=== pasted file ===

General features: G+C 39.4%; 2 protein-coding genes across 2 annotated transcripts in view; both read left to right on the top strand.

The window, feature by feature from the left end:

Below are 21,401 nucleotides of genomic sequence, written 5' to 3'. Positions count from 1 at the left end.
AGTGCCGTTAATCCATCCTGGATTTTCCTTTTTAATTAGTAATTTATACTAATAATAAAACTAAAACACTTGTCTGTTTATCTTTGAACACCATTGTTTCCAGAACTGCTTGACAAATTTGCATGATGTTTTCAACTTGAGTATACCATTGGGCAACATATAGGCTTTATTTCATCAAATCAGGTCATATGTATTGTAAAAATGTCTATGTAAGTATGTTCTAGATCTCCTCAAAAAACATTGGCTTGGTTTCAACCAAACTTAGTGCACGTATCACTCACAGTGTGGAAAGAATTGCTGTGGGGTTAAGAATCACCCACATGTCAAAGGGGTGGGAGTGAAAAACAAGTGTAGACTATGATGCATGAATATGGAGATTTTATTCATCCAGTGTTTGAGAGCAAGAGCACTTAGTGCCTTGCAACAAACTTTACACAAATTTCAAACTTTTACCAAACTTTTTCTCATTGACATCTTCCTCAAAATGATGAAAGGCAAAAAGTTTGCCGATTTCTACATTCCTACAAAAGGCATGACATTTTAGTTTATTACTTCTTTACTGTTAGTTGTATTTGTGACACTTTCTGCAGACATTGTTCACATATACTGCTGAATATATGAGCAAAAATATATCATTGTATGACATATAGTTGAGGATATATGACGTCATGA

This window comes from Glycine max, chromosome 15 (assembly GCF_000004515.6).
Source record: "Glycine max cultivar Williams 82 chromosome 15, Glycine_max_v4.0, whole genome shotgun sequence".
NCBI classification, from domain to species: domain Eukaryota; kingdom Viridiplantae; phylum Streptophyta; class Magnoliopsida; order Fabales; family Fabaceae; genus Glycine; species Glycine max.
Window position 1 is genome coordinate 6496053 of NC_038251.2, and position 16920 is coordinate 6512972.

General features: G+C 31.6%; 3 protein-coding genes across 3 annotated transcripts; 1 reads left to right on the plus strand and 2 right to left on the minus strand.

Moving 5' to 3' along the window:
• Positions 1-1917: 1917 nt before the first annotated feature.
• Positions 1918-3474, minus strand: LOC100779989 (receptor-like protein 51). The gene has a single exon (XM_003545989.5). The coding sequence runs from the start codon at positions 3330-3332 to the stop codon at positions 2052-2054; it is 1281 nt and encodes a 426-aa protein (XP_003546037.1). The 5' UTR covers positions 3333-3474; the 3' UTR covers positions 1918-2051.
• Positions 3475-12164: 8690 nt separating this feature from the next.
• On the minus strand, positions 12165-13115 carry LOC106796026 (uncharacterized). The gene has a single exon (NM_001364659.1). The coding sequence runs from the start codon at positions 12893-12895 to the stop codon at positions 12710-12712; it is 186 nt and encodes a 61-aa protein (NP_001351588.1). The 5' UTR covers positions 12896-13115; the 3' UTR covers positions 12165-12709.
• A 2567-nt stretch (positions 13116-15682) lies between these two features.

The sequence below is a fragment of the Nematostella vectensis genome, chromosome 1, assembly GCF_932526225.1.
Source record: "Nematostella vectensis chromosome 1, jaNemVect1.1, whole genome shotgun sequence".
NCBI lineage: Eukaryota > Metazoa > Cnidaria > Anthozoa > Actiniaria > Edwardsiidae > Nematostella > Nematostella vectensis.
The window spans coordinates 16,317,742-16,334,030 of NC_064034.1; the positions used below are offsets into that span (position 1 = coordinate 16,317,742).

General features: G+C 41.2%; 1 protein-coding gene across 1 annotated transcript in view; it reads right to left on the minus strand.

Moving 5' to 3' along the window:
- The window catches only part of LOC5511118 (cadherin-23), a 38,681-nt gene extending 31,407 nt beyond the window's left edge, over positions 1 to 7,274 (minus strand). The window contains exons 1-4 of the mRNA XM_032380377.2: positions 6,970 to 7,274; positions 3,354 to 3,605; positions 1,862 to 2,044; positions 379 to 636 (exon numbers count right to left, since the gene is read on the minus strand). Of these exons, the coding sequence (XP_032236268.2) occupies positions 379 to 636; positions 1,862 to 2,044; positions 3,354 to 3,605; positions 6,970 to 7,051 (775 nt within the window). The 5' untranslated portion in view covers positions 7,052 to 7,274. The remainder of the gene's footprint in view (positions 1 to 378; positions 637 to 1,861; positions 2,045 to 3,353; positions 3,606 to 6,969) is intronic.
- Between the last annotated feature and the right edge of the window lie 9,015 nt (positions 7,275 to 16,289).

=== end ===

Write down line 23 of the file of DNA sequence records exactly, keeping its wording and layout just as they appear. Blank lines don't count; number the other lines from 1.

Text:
- Between the last annotated feature and the right edge of the window lie 9,015 nt (positions 7,275 to 16,289).